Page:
Stress has an effect on all aspects of personal wellness. It is also experienced by a significant amount of the population. Indeed, almost 30% of Canadians aged 35 to 49 rate their stress levels as either “most days quite a bit” or “extremely stressful” (“Perceived Life Stress”, 2019). This stress has a major impact on society, with 1 in 4 Canadians saying they have quit a job as a result (Dubé, 2017).
With stress as a leading cause of health problems and poor wellness, contributing factors are important to understand. Sound is one of these factors, and can be addressed to benefit the client and improve their personal wellbeing. This article will explore the relationship between sound and stress.
Know the Impact of Sound when You Become a Wellness Counsellor
Hearing orients the human brain and alerts it of important information or warnings. Since humans use sounds to gather information on their surroundings and evaluate potential dangers, sound stimulates emotional and reactive responses (Westman & Walters, 1981). The “fight or flight” mechanism is sometimes stimulated by jarring or sudden sounds, causing reflexes to kick into action (Westman & Walters, 1981). This stresses the body and can be harmful from a wellness perspective if it occurs frequently.
Chronic activation of the stress response by unpleasant or threatening sounds is damaging over time (Münzel et al, 2018). When the body releases glucose and adrenaline to handle a threat, it does so through the sympathetic nervous system before a person has a chance to register the stimulus (Harvard Health Publishing, 2011). Then, cortisol is released through the adrenal glands. When this becomes a common occurrence, the elevated cortisol can increase fat storage, while adrenaline surges can raise blood pressure as well as cause arterial damage (Münzel et al, 2018).
Soothing Sounds and their Effect on the Brain
Professionals with a diploma in wellness counselling may know that just as negative sounds can stress the body, soothing noises have been linked to meditation and presence practices. The sound of water moving provides white noise with which many people are able to mentally let go of worries and relax, helping them cope with various challenges (Lin et al, 2018). White noise provides a constant focus, obscuring and minimizing interruptions or sudden sounds.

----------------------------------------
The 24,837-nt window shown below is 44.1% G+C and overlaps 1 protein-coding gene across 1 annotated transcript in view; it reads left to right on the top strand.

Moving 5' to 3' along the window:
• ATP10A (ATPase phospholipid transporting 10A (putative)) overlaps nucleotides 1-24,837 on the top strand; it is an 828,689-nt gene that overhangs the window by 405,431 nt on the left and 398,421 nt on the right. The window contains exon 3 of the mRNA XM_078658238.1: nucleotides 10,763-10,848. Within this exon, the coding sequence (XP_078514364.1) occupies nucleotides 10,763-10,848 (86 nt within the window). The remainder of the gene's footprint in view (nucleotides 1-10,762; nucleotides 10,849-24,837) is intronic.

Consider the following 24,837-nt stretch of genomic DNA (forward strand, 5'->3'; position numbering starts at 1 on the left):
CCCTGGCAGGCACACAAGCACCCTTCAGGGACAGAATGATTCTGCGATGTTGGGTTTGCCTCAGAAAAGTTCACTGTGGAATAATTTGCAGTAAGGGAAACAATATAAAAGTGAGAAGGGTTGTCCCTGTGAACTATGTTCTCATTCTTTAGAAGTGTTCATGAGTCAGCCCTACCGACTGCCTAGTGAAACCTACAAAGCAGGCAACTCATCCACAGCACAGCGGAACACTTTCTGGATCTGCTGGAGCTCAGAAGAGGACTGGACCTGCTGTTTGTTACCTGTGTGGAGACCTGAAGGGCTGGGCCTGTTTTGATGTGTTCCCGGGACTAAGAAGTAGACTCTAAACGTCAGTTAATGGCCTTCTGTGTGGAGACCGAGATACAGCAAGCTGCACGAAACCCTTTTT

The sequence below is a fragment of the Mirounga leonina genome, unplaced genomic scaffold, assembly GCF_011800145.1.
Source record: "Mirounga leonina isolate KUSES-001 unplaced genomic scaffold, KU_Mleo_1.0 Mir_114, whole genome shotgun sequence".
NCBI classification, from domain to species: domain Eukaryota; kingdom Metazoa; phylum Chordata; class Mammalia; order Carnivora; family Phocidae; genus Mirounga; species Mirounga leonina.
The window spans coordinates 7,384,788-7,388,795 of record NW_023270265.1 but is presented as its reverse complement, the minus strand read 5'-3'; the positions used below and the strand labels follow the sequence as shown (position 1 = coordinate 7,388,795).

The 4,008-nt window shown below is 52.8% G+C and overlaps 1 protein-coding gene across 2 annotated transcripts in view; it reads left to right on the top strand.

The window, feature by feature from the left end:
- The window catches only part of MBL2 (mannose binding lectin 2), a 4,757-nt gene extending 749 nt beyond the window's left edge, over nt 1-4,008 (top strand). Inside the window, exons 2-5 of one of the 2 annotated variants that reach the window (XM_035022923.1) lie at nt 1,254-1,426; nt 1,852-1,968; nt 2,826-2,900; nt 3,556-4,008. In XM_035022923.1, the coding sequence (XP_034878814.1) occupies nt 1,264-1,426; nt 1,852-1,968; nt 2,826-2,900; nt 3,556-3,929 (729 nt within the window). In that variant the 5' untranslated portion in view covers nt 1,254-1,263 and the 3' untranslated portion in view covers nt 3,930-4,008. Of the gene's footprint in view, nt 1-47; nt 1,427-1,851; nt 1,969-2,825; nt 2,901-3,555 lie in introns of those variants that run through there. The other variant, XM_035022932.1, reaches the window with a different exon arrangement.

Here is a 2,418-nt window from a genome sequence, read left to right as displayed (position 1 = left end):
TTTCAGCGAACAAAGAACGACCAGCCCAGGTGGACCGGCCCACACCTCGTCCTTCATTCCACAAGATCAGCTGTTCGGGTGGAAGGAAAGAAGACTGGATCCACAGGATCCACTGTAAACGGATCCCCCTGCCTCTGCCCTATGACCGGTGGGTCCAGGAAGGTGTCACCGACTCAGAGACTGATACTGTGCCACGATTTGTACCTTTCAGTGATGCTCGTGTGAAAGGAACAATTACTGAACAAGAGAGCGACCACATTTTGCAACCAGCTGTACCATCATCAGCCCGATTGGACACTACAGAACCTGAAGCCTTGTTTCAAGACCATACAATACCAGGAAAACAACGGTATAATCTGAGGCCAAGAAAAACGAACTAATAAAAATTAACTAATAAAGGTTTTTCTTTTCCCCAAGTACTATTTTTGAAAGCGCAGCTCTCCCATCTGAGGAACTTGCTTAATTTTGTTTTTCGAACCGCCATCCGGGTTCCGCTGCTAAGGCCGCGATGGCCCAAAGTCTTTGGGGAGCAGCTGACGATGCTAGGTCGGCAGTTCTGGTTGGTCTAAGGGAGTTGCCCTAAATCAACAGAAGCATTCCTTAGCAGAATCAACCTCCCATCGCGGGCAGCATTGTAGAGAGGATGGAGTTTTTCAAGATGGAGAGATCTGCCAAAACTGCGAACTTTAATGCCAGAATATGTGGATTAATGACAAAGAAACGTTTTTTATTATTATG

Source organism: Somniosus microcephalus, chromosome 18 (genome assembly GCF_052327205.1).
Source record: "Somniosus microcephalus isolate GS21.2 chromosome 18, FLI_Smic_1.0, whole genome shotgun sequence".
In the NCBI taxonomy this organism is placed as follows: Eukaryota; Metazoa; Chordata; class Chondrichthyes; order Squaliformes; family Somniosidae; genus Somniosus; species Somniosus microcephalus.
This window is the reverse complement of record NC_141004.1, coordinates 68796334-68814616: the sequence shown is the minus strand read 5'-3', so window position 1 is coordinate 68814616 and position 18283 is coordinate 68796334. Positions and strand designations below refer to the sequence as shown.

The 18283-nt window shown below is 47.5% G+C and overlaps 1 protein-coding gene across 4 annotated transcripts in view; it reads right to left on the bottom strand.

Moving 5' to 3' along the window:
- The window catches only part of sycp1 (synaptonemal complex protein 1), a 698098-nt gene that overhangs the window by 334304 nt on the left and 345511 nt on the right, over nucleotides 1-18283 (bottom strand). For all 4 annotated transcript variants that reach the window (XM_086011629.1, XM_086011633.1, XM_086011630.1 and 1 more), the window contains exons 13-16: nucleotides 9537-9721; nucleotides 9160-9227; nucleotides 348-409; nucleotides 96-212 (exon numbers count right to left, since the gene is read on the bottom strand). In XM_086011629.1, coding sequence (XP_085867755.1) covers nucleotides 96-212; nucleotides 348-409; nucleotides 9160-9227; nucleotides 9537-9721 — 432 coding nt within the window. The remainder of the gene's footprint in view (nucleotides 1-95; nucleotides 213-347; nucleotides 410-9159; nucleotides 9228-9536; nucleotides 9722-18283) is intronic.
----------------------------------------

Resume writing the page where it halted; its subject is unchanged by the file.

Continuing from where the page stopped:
Simulated nature sounds have been shown to have relaxation benefits in people with high sympathetic responses (Gould van Praag et al, 2017). This is also shown to trigger outward as opposed to inward focus (Gould van Praag et al, 2017). Outward focus can include letting go of stressful thoughts and giving the body a chance to recuperate.
In addition, not all unnatural or chaotic sounds are stressful. A fun sports event might be loud, but not stress-inducing if a client feels they are in control of the situation because they have chosen their environment. Understanding this relationship between sound, control, and stress will give you insight into why certain noisy environments can cause stress while others may not (Leotti, Iyengar & Ochsner, 2011).
Controlling Sound Can Help Calm Clients when You Become a Wellness Counsellor
Excessive noise is recognized by the WHO as causing serious harm to human health, making it difficult to cope with daily life (World Heath Organization, 2019). Noise pollution can therefore have a significant impact on wellness.
Sounds that are beyond a client’s control are some of the most stressful (Leotti et al, 2011). For instance, being kept awake by a noise from the street outside can be very distressing. When unable to change or alter a situation, many individuals become anxious.
When you become a wellness counsellor you may have clients whose wellness may be impacted by the effects of noise pollution. To help them handle this, white noise can act as a canceller, soothing stress responses and blurring out jarring noise. Setting up quiet areas and recommending that clients use earplugs can also help.
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Westman & Walters. (1981, October). Noise and stress: a comprehensive approach. Retrieved from: https://www.ncbi.nlm.nih.gov/pmc/articles/PMC1568850/
Münzel et al. (2018, March 20). The Adverse Effects of Environmental Noise Exposure on Oxidative Stress and Cardiovascular Risk. Retrieved from:
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Lin et al. (2018, February 26). The Effects of White Noise on Agitated Behaviors, Mental Status, and
Activities of Daily Living in Older Adults With Dementia. Retrieved
Gould van Praag et al. (2017, March 27). Mind-wandering and Alterations to Default mode Network Connectivity when Listening to Naturalistic Versus Artificial Sounds. Retrieved from: https://www.nature.com/articles/srep45273
& Ochsner. (2011, October 1). Born to
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http://www.euro.who.int/en/health-topics/environment-and-health/noise/noise Statistics Canada. (2019, August 13). Perceived life stress, by age group. Retrieved from: https://www150.statcan.gc.ca/t1/tbl1/en/tv.action?pid=1310009604